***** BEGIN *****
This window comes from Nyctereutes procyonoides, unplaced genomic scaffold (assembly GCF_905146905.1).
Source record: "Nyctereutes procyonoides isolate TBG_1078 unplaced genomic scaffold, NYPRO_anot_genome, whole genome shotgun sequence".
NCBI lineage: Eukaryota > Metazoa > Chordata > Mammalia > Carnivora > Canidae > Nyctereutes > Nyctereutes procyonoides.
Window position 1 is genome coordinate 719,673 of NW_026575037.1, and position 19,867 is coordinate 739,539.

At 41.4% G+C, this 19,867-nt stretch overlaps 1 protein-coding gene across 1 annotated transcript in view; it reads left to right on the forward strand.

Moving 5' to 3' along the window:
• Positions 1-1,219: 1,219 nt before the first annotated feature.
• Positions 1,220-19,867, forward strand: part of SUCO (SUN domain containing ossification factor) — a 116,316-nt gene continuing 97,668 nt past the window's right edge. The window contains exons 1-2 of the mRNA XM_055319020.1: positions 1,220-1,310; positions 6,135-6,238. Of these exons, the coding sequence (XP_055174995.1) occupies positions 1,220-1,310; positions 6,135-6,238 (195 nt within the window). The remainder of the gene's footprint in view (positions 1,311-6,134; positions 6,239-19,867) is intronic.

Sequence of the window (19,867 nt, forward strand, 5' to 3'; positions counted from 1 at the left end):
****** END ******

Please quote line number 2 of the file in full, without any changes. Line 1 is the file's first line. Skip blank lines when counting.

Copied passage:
Source record: "Nyctereutes procyonoides isolate TBG_1078 unplaced genomic scaffold, NYPRO_anot_genome, whole genome shotgun sequence".